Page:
A Different World

What we can learn from the newly crowned, non-black Miss Hampton, and what she can learn from us.

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But not all Hamptonians reject the notion of a non-black queen representing their campus. Stephanie Redding, a 1999 graduate of Hampton University, feels that selecting Nikole Churchill is a great example of the university’s commitment to inclusion. “Hampton had some non-black students when I was there, and I'm sure that number has continued to grow. As long as she won fairly, it is fine with me. It is an example of diversity.”

Upon realizing that not every student felt the same way about the idea of her wearing the crown, Churchill later issued an apology, saying that she wrote the letter in reaction to a few and “blew the issue out of proportion.”
As part of her platform, she plans to help instill self-confidence in girls between the ages of 11 and 14, proudly representing Hampton while doing so. Still, she was met with jeers as recently as last weekend at the Pirates football game. It doesn’t seem like the “What’s that white girl doing up there?” questions will disappear anytime soon.

But historically, there have always been non-black students in attendance at our nation’s historically black colleges and universities. Ironically, Hampton University was one of the first HBCUs to establish a school for Native Americans in 1878. Black colleges have had white valedictorians and white campus queens. Today, many HBCUs are actively marketing to other ethnic groups in an effort to stay viable. And although you may be hard-pressed to count them on more than one hand on many campuses, they’re not there by mistake. That doesn’t take anything away from the rich legacies that so many HBCUs have given to our country.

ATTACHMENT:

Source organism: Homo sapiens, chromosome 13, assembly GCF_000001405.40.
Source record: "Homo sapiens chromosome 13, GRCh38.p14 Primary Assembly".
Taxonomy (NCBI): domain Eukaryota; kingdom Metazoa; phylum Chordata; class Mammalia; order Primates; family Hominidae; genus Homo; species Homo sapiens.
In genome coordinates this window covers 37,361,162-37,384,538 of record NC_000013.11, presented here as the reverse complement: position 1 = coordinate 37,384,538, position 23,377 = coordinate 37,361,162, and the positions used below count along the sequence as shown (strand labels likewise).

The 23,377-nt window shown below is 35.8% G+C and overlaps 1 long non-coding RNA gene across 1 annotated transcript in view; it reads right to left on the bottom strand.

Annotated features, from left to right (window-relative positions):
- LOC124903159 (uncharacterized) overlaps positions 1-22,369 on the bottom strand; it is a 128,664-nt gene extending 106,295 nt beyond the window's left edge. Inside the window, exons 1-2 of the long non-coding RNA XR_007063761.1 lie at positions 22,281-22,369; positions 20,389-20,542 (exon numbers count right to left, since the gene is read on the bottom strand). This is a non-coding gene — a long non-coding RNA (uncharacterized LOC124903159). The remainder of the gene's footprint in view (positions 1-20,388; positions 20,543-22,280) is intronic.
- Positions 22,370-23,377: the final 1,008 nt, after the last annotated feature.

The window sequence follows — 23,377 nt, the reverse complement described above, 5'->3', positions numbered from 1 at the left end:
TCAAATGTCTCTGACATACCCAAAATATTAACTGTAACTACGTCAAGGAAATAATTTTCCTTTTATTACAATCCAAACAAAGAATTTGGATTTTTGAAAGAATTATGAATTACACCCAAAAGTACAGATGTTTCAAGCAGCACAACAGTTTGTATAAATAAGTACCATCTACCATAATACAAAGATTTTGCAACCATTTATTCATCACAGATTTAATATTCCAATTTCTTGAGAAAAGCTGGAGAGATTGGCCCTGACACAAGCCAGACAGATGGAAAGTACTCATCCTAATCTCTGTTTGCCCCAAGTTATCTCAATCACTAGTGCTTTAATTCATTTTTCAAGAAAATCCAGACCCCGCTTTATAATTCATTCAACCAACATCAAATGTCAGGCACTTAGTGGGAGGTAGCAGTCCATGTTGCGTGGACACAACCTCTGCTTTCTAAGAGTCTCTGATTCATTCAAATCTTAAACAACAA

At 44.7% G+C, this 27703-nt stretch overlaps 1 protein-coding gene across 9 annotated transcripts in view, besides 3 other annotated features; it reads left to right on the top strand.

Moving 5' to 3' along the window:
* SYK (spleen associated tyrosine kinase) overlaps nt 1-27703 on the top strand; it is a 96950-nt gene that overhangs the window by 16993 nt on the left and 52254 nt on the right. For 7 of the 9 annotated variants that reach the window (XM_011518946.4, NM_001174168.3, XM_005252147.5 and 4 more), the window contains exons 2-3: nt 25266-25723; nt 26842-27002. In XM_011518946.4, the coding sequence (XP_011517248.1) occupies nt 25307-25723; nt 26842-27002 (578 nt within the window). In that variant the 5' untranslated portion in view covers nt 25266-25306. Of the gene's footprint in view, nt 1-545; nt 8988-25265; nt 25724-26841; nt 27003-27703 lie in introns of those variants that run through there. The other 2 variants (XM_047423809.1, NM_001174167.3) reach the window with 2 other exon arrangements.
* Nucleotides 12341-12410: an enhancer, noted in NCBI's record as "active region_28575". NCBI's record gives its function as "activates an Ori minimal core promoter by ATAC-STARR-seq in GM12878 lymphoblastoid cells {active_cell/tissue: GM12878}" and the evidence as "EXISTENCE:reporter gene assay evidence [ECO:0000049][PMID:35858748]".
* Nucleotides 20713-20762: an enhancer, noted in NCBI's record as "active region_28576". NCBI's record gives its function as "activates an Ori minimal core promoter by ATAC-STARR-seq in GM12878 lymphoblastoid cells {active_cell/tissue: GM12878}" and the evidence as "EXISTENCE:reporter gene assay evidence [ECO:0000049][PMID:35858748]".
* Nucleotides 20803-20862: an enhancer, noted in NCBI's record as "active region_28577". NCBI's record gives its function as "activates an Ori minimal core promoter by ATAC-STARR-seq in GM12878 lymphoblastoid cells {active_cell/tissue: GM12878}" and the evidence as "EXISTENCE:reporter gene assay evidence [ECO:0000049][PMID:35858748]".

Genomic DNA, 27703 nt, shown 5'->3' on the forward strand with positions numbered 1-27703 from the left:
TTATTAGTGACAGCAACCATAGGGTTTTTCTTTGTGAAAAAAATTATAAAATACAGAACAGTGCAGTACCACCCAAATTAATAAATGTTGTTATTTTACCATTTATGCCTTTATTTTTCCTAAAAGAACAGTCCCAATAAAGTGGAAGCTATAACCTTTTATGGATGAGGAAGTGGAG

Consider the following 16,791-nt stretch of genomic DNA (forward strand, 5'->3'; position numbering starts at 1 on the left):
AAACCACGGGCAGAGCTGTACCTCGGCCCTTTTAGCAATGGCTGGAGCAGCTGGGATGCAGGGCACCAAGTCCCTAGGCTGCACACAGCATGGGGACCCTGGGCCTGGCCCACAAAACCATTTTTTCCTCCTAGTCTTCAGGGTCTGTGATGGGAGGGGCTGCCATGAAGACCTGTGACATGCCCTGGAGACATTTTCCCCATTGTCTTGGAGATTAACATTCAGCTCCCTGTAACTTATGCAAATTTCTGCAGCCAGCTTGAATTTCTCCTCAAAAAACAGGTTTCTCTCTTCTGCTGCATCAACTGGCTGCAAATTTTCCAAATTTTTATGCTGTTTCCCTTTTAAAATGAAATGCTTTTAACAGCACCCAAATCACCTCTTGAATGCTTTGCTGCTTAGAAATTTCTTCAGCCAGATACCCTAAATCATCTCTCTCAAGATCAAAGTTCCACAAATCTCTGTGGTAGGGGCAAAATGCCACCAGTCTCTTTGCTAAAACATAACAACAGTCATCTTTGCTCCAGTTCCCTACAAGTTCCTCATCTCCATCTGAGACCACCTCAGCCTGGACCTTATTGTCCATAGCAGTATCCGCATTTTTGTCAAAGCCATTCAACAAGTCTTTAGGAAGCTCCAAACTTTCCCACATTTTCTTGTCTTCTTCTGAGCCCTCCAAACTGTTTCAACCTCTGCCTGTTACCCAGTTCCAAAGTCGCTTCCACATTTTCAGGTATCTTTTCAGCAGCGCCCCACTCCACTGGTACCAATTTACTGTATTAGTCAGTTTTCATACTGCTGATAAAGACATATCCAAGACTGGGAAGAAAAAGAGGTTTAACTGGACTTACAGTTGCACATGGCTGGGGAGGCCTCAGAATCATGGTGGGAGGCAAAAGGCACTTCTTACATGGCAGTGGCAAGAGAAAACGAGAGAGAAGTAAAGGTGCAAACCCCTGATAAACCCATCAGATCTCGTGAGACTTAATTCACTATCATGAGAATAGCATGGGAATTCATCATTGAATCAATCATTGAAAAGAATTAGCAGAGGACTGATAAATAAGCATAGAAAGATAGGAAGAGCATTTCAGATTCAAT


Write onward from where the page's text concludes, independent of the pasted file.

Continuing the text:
Maybe the best thing that Nikole Churchill can do is wear her crown with pride. Take more classes on Hampton’s picturesque main campus. Learn the traditions.Spend some time at “the café.” Get to know people. And although that last part won’t always be so easy, perhaps with time, she and the students she seeks to represent will realize that their worlds may not be so different after all.

Meera Bowman-Johnson is a graduate of Spelman College and an advocate for America’s HBCUs.